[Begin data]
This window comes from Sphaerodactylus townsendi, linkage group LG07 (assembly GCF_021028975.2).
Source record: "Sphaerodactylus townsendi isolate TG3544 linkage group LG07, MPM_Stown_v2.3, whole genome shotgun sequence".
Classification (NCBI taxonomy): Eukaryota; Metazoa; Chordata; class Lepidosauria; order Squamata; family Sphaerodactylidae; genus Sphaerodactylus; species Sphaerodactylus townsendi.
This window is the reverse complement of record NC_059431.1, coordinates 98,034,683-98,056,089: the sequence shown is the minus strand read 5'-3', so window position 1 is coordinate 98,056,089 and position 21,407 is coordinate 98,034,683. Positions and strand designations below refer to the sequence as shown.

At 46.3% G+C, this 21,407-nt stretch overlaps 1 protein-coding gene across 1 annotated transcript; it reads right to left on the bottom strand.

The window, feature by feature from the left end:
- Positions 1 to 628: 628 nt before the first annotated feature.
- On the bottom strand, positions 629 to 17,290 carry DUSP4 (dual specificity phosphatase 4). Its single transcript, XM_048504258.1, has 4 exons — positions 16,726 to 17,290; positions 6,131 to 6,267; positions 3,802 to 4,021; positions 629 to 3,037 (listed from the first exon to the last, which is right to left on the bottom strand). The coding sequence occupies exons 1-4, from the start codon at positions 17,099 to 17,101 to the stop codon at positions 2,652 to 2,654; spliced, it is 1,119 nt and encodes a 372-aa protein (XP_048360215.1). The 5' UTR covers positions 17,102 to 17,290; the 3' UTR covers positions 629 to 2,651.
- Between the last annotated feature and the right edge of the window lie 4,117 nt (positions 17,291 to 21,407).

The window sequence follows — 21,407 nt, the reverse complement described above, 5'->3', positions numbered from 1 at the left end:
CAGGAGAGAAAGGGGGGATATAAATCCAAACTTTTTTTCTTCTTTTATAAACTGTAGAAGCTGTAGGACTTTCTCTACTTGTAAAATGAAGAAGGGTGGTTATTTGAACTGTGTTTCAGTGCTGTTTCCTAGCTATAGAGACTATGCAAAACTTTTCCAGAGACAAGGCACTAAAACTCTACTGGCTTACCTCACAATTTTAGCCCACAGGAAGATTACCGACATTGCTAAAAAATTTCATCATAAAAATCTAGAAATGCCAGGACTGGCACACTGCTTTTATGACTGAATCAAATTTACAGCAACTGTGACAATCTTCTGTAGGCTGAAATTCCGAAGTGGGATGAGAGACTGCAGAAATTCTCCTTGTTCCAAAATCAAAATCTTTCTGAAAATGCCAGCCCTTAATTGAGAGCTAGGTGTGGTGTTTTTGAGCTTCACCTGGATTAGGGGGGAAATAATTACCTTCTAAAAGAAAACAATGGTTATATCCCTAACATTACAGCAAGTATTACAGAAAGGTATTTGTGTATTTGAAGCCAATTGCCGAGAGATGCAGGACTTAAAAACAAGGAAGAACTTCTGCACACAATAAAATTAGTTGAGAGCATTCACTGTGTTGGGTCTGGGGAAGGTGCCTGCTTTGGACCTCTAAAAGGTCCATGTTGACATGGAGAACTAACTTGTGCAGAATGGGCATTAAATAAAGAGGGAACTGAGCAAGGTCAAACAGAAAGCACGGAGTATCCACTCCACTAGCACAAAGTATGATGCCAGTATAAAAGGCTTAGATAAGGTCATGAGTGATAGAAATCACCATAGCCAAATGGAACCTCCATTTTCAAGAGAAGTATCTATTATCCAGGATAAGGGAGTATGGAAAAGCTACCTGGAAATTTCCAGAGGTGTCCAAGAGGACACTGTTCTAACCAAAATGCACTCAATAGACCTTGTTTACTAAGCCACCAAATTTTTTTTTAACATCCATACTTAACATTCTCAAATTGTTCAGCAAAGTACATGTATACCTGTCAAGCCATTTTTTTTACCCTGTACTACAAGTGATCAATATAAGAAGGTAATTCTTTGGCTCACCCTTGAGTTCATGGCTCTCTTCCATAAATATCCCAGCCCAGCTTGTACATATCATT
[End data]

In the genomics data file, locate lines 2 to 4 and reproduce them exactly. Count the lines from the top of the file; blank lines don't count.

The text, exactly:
Source record: "Sphaerodactylus townsendi isolate TG3544 linkage group LG07, MPM_Stown_v2.3, whole genome shotgun sequence".
Classification (NCBI taxonomy): Eukaryota; Metazoa; Chordata; class Lepidosauria; order Squamata; family Sphaerodactylidae; genus Sphaerodactylus; species Sphaerodactylus townsendi.
This window is the reverse complement of record NC_059431.1, coordinates 98,034,683-98,056,089: the sequence shown is the minus strand read 5'-3', so window position 1 is coordinate 98,056,089 and position 21,407 is coordinate 98,034,683. Positions and strand designations below refer to the sequence as shown.